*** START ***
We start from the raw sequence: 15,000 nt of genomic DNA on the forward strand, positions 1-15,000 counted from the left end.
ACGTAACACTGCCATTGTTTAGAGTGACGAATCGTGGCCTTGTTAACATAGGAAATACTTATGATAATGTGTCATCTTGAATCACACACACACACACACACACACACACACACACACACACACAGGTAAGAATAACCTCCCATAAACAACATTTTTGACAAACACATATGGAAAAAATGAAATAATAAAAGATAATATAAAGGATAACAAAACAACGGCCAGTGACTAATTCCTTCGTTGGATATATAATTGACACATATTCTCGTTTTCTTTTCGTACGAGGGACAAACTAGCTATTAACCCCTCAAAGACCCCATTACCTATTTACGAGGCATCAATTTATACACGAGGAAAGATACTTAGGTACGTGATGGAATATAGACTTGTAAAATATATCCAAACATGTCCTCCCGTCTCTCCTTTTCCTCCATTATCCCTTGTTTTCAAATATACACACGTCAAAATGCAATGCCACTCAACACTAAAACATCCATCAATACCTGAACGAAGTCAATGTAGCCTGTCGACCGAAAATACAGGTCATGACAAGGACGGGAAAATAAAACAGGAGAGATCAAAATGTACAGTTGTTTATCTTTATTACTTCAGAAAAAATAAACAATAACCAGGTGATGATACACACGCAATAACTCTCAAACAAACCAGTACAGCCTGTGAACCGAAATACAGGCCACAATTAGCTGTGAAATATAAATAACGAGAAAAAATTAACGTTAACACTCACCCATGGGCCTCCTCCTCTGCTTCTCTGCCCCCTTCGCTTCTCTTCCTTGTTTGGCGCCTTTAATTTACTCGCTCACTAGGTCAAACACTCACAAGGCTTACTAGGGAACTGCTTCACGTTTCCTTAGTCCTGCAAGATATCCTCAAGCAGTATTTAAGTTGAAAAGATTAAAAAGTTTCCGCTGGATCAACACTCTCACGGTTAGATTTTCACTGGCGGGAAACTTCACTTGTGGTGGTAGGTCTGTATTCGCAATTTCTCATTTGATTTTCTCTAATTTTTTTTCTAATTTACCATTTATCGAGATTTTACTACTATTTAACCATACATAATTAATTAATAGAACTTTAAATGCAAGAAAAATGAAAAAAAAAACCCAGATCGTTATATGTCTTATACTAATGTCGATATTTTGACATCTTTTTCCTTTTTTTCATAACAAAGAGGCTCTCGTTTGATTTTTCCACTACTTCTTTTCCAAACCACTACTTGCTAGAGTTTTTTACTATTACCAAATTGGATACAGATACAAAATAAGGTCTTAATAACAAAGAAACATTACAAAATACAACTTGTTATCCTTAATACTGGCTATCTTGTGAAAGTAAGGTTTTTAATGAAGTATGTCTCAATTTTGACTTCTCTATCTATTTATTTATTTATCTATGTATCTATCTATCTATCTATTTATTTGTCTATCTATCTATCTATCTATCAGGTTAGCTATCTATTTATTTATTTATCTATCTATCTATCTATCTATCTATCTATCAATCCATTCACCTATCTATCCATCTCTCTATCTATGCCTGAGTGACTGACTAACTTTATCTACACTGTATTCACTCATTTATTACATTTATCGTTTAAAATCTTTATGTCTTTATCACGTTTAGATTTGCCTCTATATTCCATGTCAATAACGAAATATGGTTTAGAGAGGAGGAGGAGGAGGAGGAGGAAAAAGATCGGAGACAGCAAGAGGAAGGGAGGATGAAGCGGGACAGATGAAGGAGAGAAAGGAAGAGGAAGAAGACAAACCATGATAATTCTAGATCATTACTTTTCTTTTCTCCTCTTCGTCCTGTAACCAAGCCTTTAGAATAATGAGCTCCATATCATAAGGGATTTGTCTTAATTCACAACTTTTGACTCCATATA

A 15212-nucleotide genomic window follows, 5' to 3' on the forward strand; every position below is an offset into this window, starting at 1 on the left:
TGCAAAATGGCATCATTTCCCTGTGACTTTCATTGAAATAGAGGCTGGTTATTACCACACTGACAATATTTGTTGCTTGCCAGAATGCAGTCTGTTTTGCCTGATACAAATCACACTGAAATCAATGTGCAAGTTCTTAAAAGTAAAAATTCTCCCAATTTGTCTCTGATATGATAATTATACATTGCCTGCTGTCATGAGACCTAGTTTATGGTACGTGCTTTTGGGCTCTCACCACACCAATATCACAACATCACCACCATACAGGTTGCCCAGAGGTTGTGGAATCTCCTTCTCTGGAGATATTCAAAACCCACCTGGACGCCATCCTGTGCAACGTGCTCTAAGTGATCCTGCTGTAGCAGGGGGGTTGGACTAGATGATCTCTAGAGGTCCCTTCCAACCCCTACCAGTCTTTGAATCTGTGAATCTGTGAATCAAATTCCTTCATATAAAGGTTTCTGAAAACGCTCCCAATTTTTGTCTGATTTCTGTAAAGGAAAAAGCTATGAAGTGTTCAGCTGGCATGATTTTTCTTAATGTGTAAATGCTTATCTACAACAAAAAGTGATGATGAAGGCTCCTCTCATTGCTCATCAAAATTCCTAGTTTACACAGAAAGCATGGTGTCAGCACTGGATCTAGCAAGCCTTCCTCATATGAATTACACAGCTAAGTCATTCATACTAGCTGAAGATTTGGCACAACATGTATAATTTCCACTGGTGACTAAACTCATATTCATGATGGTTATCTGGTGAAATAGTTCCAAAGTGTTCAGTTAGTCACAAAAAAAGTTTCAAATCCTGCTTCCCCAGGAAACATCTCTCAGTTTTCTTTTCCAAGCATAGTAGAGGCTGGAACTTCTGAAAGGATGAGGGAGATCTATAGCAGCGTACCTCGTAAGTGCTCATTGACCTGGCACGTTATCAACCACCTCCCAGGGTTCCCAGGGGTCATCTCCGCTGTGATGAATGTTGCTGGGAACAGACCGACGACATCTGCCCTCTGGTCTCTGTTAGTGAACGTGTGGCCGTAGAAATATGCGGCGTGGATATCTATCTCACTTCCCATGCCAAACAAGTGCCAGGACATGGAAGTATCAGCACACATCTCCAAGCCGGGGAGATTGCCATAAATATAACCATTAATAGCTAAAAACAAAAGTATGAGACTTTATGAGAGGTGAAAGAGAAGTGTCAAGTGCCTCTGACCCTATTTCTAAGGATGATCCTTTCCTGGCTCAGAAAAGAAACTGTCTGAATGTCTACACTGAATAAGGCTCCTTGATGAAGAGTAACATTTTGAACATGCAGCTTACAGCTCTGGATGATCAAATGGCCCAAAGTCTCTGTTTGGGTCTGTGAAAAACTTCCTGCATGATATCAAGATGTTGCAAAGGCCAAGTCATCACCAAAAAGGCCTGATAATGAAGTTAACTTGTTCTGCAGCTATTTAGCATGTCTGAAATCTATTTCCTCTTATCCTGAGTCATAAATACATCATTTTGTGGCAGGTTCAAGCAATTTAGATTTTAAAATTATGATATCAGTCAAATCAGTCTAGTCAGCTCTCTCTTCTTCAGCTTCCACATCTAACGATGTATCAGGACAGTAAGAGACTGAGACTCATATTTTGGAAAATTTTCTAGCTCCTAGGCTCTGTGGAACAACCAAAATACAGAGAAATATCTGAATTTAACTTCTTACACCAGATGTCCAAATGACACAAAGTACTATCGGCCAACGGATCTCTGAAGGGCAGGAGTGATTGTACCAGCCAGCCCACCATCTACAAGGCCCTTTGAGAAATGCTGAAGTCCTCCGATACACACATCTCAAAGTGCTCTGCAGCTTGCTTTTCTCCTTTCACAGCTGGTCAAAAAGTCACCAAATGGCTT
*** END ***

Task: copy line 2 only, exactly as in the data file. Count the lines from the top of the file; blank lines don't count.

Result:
ACGTAACACTGCCATTGTTTAGAGTGACGAATCGTGGCCTTGTTAACATAGGAAATACTTATGATAATGTGTCATCTTGAATCACACACACACACACACACACACACACACACACACACACACAGGTAAGAATAACCTCCCATAAACAACATTTTTGACAAACACATATGGAAAAAATGAAATAATAAAAGATAATATAAAGGATAACAAAACAACGGCCAGTGACTAATTCCTTCGTTGGATATATAATTGACACATATTCTCGTTTTCTTTTCGTACGAGGGACAAACTAGCTATTAACCCCTCAAAGACCCCATTACCTATTTACGAGGCATCAATTTATACACGAGGAAAGATACTTAGGTACGTGATGGAATATAGACTTGTAAAATATATCCAAACATGTCCTCCCGTCTCTCCTTTTCCTCCATTATCCCTTGTTTTCAAATATACACACGTCAAAATGCAATGCCACTCAACACTAAAACATCCATCAATACCTGAACGAAGTCAATGTAGCCTGTCGACCGAAAATACAGGTCATGACAAGGACGGGAAAATAAAACAGGAGAGATCAAAATGTACAGTTGTTTATCTTTATTACTTCAGAAAAAATAAACAATAACCAGGTGATGATACACACGCAATAACTCTCAAACAAACCAGTACAGCCTGTGAACCGAAATACAGGCCACAATTAGCTGTGAAATATAAATAACGAGAAAAAATTAACGTTAACACTCACCCATGGGCCTCCTCCTCTGCTTCTCTGCCCCCTTCGCTTCTCTTCCTTGTTTGGCGCCTTTAATTTACTCGCTCACTAGGTCAAACACTCACAAGGCTTACTAGGGAACTGCTTCACGTTTCCTTAGTCCTGCAAGATATCCTCAAGCAGTATTTAAGTTGAAAAGATTAAAAAGTTTCCGCTGGATCAACACTCTCACGGTTAGATTTTCACTGGCGGGAAACTTCACTTGTGGTGGTAGGTCTGTATTCGCAATTTCTCATTTGATTTTCTCTAATTTTTTTTCTAATTTACCATTTATCGAGATTTTACTACTATTTAACCATACATAATTAATTAATAGAACTTTAAATGCAAGAAAAATGAAAAAAAAAACCCAGATCGTTATATGTCTTATACTAATGTCGATATTTTGACATCTTTTTCCTTTTTTTCATAACAAAGAGGCTCTCGTTTGATTTTTCCACTACTTCTTTTCCAAACCACTACTTGCTAGAGTTTTTTACTATTACCAAATTGGATACAGATACAAAATAAGGTCTTAATAACAAAGAAACATTACAAAATACAACTTGTTATCCTTAATACTGGCTATCTTGTGAAAGTAAGGTTTTTAATGAAGTATGTCTCAATTTTGACTTCTCTATCTATTTATTTATTTATCTATGTATCTATCTATCTATCTATTTATTTGTCTATCTATCTATCTATCTATCAGGTTAGCTATCTATTTATTTATTTATCTATCTATCTATCTATCTATCTATCTATCAATCCATTCACCTATCTATCCATCTCTCTATCTATGCCTGAGTGACTGACTAACTTTATCTACACTGTATTCACTCATTTATTACATTTATCGTTTAAAATCTTTATGTCTTTATCACGTTTAGATTTGCCTCTATATTCCATGTCAATAACGAAATATGGTTTAGAGAGGAGGAGGAGGAGGAGGAGGAAAAAGATCGGAGACAGCAAGAGGAAGGGAGGATGAAGCGGGACAGATGAAGGAGAGAAAGGAAGAGGAAGAAGACAAACCATGATAATTCTAGATCATTACTTTTCTTTTCTCCTCTTCGTCCTGTAACCAAGCCTTTAGAATAATGAGCTCCATATCATAAGGGATTTGTCTTAATTCACAACTTTTGACTCCATATA